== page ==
Figure 2: Left panels show mean recognition scores for each consonant across the listening conditions for both native and non-native consonants. Panels A, B, C, and D show mean recognition scores for quiet, 8 dB SNR, 0 dB SNR, and −8 dB SNR listening conditions. Right panels show the difference in recognition scores for individual consonants between the listening conditions. Panels E, F, and G show difference in scores between listening conditions quiet and 8 dB SNR, 8 dB SNR and 0 dB SNR, and 0 dB SNR and −8 dB SNR respectively.

Click here to view


Information transfer analysis

[Figure 3] shows the transfer of information for consonant features voicing, manner of articulation, and place of articulation for both native and non-native consonants across the listening conditions. In quiet listening condition, the transfer of information was highest for manner of articulation and lowest for voicing for both native and non-native consonants. While, in the presence of noise, the transfer of information reduced with a reduction in the SNR for all consonant features of both native and non-native consonants. Further, in quiet and 8 dB SNR, the transfer of information for consonant features place of articulation and manner of articulation was similar for both native and non-native consonants. However, at 0 dB and −8 dB SNR, the transfer of place of articulation and manner of articulation information was better for non-native consonants. The transfer of voicing information of non-native consonants was greatly affected in quiet and 8 dB SNR conditions compared to native consonants. In contrast to place of articulation and manner of articulation, the transfer of voicing information was higher for native consonants compared to non-native consonants in quiet and 8 dB SNR conditions. Whereas at −8 dB SNR, the transfer of voicing information was better for non-native consonants.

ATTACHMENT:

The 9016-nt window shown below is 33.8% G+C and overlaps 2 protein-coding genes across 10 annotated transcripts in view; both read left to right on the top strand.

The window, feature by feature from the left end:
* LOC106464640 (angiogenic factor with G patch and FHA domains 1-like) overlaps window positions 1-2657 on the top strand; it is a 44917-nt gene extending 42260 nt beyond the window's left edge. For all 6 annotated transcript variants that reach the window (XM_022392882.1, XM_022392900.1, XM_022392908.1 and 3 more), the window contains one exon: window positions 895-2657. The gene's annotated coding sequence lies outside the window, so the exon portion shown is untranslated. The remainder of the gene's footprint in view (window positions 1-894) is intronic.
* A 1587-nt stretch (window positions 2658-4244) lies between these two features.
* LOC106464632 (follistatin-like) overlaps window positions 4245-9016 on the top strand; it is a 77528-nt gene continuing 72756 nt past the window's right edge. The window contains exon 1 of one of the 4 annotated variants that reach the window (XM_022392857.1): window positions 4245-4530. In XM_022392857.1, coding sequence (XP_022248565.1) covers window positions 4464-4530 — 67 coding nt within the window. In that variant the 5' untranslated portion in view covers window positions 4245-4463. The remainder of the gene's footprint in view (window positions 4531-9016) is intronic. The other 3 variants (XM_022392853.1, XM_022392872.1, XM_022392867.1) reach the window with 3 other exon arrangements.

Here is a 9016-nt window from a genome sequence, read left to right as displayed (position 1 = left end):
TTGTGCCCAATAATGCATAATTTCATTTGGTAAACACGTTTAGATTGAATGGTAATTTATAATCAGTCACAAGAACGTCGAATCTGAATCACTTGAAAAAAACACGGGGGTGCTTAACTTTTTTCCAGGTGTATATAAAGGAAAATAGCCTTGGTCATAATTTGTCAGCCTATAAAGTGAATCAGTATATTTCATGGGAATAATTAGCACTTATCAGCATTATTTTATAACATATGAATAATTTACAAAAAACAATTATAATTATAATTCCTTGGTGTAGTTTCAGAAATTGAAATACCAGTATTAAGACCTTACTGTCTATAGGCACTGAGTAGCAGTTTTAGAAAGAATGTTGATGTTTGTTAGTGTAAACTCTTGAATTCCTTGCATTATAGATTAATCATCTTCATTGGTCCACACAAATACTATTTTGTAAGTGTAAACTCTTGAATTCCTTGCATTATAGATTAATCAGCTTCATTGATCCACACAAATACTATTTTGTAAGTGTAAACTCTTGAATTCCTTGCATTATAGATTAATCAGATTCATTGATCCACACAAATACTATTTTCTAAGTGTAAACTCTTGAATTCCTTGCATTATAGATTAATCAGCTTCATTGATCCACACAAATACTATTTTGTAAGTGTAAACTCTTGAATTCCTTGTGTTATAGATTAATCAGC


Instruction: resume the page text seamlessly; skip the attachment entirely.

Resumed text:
Figure 3: Transfer of information for consonantal features place of articulation (panel A), manner of articulation (panel B), and voicing (panel C) in quiet and in the presence of noise at various SNRs.

Click here to view


To investigate whether the transfer of information was significantly different between languages, listening conditions, and consonant features a repeated measure ANOVA was performed. Results showed a significant effect of consonant features [F(1,16) = 25.191, P < 0.001] and listening conditions [F(2,27) = 603.379, P < 0.001] on the transfer of information, while language had no effect [F(1,14) = 2.625, P = 0.127]. Further, results showed a significant three-way interaction between consonant feature, language, and SNR [F(3,43) = 9.052, P < 0.001] and two way interaction between consonant features and language [F(1,19) = 4.794, P = 0.031], consonant features and SNR [F(3,41) = 4.977, P = 0.005], and language and SNR [F(2,27) = 36.3, P < 0.001]. Since the results showed a significant interaction, a repeated measure ANOVA was carried out separately for native and non-native consonants with consonant features and listening conditions as repeated measures. Results showed a significant effect of consonant features (native [F(1,18) = 14.411, P = 0.001]; non-native [F(1,17) = 19.37, P < 0.001]) and listening conditions (native [F(2,25) = 462.762, P < 0.001]; non-native [F(3,42) = 171.483, P < 0.001]) on the transfer of information. The interaction between consonant feature and listening condition was also significant (native [F(3,45) = 4.799, P = 0.005]; non-native [F(3,43) = 7.949, P < 0.001]). To investigate the effect of listening condition on the transfer of information, repeated measure ANOVA was performed separately for consonant features (place of articulation, manner of articulation, and voicing) of both native and non-native consonants. Results showed a significant effect of listening condition on the transfer of place of articulation (native [F(2,28) = 331.308, P < 0.001]; non-native [F(3,42) = 138.791, P < 0.001]), manner of articulation (native [F(1,23) = 319.224, P < 0.001]; non-native [F(1,21) = 203.786, P < 0.001]), and voicing (native [F(2,24) = 219.215, P < 0.001]; non-native [F(3,42) = 35.46, P < 0.001]) for both native and non-native consonants. Pairwise analysis revealed a significant difference for the transfer of information of all consonant features across the listening conditions, except for quiet and 8 dB SNR for both native and non-native consonants (native: place (P = 0.225), manner (P = 0.149), voicing (P = 1); non-native: place (P = 1), manner (P = 1), voicing (P = 0.698)). In addition, no significant difference was noted between listening conditions quiet and 0 dB SNR (place [P = 0.126]; voicing [P = 1]) and 8 dB SNR and 0 dB SNR for non-native consonants (manner [P = 0.084]; voicing [P = 0.445]).